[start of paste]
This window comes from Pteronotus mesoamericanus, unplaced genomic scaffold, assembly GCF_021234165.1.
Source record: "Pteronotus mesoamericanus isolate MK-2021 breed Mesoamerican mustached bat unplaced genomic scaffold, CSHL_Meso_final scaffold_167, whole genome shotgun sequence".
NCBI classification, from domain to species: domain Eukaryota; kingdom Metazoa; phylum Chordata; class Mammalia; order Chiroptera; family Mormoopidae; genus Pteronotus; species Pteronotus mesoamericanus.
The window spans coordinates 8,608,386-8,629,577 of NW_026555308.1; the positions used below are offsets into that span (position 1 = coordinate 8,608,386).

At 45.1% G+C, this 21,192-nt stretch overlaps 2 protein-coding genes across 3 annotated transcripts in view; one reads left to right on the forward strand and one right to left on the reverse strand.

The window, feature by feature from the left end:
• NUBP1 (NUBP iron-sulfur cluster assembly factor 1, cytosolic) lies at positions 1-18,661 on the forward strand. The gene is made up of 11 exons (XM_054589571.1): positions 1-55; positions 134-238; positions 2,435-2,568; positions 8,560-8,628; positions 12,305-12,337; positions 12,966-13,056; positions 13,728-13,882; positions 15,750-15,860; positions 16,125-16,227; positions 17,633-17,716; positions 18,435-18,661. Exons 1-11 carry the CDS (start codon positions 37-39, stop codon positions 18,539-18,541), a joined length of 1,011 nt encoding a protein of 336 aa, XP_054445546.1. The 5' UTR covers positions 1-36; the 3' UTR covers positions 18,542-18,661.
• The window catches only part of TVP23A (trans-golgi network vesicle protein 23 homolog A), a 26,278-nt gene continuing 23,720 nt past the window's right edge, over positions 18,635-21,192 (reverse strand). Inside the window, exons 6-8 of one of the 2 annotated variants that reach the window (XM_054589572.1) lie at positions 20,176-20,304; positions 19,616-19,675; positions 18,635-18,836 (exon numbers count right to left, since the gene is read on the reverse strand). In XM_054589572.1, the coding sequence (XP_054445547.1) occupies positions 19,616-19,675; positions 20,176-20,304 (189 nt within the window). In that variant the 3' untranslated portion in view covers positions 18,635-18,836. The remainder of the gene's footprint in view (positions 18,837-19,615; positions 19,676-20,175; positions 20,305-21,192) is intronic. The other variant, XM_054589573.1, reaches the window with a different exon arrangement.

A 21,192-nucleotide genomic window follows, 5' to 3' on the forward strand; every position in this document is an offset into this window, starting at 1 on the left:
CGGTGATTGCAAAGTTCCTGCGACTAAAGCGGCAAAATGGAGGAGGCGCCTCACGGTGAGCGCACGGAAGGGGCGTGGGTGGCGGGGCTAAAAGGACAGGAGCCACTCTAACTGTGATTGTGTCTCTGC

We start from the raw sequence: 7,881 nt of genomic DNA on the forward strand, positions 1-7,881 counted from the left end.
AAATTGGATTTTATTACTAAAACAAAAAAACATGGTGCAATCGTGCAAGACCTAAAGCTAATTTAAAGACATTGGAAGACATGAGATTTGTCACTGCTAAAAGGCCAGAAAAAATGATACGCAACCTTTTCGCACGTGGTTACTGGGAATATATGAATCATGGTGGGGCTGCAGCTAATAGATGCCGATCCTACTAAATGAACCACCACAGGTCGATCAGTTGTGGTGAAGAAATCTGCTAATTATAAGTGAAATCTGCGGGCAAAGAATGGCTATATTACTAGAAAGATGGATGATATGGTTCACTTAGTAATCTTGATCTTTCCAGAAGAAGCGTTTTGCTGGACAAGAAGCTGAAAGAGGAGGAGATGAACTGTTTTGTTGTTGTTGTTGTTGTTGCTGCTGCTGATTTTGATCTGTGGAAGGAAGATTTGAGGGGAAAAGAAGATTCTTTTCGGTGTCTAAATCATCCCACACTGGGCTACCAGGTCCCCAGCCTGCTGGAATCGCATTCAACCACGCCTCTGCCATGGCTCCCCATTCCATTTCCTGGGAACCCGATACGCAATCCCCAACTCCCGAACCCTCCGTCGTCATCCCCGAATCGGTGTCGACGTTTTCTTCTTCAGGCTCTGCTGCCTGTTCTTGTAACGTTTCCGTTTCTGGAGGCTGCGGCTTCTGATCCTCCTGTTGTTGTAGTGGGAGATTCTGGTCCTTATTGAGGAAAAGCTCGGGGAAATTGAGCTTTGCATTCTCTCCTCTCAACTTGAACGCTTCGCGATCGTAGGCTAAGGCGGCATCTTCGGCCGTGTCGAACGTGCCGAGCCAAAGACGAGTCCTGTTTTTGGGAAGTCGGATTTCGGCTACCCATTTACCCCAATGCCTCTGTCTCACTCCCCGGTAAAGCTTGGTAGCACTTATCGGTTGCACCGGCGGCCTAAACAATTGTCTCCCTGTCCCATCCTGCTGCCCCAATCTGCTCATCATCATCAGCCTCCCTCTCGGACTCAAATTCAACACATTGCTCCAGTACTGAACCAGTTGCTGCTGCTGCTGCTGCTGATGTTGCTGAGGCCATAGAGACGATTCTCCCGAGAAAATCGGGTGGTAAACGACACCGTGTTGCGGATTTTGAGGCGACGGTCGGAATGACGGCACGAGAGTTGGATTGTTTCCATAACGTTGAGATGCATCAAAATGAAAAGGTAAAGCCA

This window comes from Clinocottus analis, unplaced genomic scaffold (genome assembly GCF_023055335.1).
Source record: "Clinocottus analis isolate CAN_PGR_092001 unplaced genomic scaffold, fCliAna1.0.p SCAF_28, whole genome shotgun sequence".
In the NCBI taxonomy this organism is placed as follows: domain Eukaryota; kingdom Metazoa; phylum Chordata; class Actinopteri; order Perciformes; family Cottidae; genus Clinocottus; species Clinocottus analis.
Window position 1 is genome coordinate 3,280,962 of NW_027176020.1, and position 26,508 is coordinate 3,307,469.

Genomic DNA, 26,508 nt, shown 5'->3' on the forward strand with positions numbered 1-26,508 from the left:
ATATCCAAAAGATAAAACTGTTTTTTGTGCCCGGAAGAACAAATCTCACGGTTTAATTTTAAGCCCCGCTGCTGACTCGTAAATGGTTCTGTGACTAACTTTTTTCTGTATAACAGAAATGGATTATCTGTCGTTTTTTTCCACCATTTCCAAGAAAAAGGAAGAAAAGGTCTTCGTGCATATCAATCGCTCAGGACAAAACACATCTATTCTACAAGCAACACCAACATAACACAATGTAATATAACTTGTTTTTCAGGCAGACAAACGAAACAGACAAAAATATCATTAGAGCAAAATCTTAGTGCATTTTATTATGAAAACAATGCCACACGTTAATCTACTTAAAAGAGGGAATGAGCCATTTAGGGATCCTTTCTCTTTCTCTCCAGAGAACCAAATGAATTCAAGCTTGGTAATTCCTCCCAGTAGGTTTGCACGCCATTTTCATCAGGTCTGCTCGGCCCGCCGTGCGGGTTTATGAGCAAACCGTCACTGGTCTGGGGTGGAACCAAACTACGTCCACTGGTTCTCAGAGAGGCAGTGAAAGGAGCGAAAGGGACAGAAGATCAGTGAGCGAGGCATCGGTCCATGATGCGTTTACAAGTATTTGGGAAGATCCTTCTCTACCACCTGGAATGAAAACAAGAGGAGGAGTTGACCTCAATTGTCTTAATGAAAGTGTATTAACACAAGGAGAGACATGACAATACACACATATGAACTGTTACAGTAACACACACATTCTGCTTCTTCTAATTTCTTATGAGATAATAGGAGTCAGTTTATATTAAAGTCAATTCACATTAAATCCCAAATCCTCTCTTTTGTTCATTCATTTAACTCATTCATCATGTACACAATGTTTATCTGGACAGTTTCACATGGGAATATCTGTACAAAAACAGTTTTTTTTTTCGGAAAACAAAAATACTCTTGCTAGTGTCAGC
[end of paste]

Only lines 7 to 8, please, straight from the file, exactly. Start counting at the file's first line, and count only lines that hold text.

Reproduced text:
• NUBP1 (NUBP iron-sulfur cluster assembly factor 1, cytosolic) lies at positions 1-18,661 on the forward strand. The gene is made up of 11 exons (XM_054589571.1): positions 1-55; positions 134-238; positions 2,435-2,568; positions 8,560-8,628; positions 12,305-12,337; positions 12,966-13,056; positions 13,728-13,882; positions 15,750-15,860; positions 16,125-16,227; positions 17,633-17,716; positions 18,435-18,661. Exons 1-11 carry the CDS (start codon positions 37-39, stop codon positions 18,539-18,541), a joined length of 1,011 nt encoding a protein of 336 aa, XP_054445546.1. The 5' UTR covers positions 1-36; the 3' UTR covers positions 18,542-18,661.
• The window catches only part of TVP23A (trans-golgi network vesicle protein 23 homolog A), a 26,278-nt gene continuing 23,720 nt past the window's right edge, over positions 18,635-21,192 (reverse strand). Inside the window, exons 6-8 of one of the 2 annotated variants that reach the window (XM_054589572.1) lie at positions 20,176-20,304; positions 19,616-19,675; positions 18,635-18,836 (exon numbers count right to left, since the gene is read on the reverse strand). In XM_054589572.1, the coding sequence (XP_054445547.1) occupies positions 19,616-19,675; positions 20,176-20,304 (189 nt within the window). In that variant the 3' untranslated portion in view covers positions 18,635-18,836. The remainder of the gene's footprint in view (positions 18,837-19,615; positions 19,676-20,175; positions 20,305-21,192) is intronic. The other variant, XM_054589573.1, reaches the window with a different exon arrangement.